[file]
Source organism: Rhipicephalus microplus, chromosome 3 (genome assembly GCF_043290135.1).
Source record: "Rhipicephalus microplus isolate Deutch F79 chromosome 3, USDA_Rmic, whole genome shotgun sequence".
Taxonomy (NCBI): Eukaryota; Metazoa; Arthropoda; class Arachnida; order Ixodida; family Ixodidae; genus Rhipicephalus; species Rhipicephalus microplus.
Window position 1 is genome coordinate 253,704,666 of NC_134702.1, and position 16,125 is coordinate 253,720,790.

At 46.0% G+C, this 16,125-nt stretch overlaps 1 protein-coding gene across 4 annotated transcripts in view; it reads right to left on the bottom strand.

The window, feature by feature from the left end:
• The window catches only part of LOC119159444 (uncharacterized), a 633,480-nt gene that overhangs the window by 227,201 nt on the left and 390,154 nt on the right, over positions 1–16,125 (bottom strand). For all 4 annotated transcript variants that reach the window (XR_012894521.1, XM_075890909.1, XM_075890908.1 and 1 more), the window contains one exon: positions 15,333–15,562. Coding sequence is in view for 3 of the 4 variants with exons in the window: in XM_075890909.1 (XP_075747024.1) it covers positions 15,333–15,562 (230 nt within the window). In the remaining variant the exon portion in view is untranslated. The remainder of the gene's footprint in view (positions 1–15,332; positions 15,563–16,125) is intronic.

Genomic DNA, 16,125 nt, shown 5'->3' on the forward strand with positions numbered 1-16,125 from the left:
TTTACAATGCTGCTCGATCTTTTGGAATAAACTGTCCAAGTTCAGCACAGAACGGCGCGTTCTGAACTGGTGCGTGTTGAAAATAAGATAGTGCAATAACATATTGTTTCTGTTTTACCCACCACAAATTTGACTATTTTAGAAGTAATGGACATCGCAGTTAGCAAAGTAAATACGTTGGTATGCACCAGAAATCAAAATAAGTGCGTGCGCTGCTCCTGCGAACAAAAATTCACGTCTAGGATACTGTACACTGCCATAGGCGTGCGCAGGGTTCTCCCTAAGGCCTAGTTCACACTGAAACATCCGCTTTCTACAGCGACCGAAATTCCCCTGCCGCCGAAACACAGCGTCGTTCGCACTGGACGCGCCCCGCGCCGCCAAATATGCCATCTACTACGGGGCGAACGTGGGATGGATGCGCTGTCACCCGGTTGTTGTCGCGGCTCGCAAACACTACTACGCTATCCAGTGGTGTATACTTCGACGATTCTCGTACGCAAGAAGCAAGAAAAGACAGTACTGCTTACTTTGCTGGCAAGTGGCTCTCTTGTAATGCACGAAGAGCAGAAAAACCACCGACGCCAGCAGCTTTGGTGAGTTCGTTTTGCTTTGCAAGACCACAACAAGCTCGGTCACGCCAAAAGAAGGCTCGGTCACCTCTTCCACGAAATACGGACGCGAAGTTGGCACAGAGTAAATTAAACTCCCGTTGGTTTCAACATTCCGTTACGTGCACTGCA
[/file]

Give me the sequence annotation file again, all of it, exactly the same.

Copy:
Source organism: Rhipicephalus microplus, chromosome 3 (genome assembly GCF_043290135.1).
Source record: "Rhipicephalus microplus isolate Deutch F79 chromosome 3, USDA_Rmic, whole genome shotgun sequence".
Taxonomy (NCBI): Eukaryota; Metazoa; Arthropoda; class Arachnida; order Ixodida; family Ixodidae; genus Rhipicephalus; species Rhipicephalus microplus.
Window position 1 is genome coordinate 253,704,666 of NC_134702.1, and position 16,125 is coordinate 253,720,790.

At 46.0% G+C, this 16,125-nt stretch overlaps 1 protein-coding gene across 4 annotated transcripts in view; it reads right to left on the bottom strand.

The window, feature by feature from the left end:
• The window catches only part of LOC119159444 (uncharacterized), a 633,480-nt gene that overhangs the window by 227,201 nt on the left and 390,154 nt on the right, over positions 1–16,125 (bottom strand). For all 4 annotated transcript variants that reach the window (XR_012894521.1, XM_075890909.1, XM_075890908.1 and 1 more), the window contains one exon: positions 15,333–15,562. Coding sequence is in view for 3 of the 4 variants with exons in the window: in XM_075890909.1 (XP_075747024.1) it covers positions 15,333–15,562 (230 nt within the window). In the remaining variant the exon portion in view is untranslated. The remainder of the gene's footprint in view (positions 1–15,332; positions 15,563–16,125) is intronic.

Genomic DNA, 16,125 nt, shown 5'->3' on the forward strand with positions numbered 1-16,125 from the left:
TTTACAATGCTGCTCGATCTTTTGGAATAAACTGTCCAAGTTCAGCACAGAACGGCGCGTTCTGAACTGGTGCGTGTTGAAAATAAGATAGTGCAATAACATATTGTTTCTGTTTTACCCACCACAAATTTGACTATTTTAGAAGTAATGGACATCGCAGTTAGCAAAGTAAATACGTTGGTATGCACCAGAAATCAAAATAAGTGCGTGCGCTGCTCCTGCGAACAAAAATTCACGTCTAGGATACTGTACACTGCCATAGGCGTGCGCAGGGTTCTCCCTAAGGCCTAGTTCACACTGAAACATCCGCTTTCTACAGCGACCGAAATTCCCCTGCCGCCGAAACACAGCGTCGTTCGCACTGGACGCGCCCCGCGCCGCCAAATATGCCATCTACTACGGGGCGAACGTGGGATGGATGCGCTGTCACCCGGTTGTTGTCGCGGCTCGCAAACACTACTACGCTATCCAGTGGTGTATACTTCGACGATTCTCGTACGCAAGAAGCAAGAAAAGACAGTACTGCTTACTTTGCTGGCAAGTGGCTCTCTTGTAATGCACGAAGAGCAGAAAAACCACCGACGCCAGCAGCTTTGGTGAGTTCGTTTTGCTTTGCAAGACCACAACAAGCTCGGTCACGCCAAAAGAAGGCTCGGTCACCTCTTCCACGAAATACGGACGCGAAGTTGGCACAGAGTAAATTAAACTCCCGTTGGTTTCAACATTCCGTTACGTGCACTGCA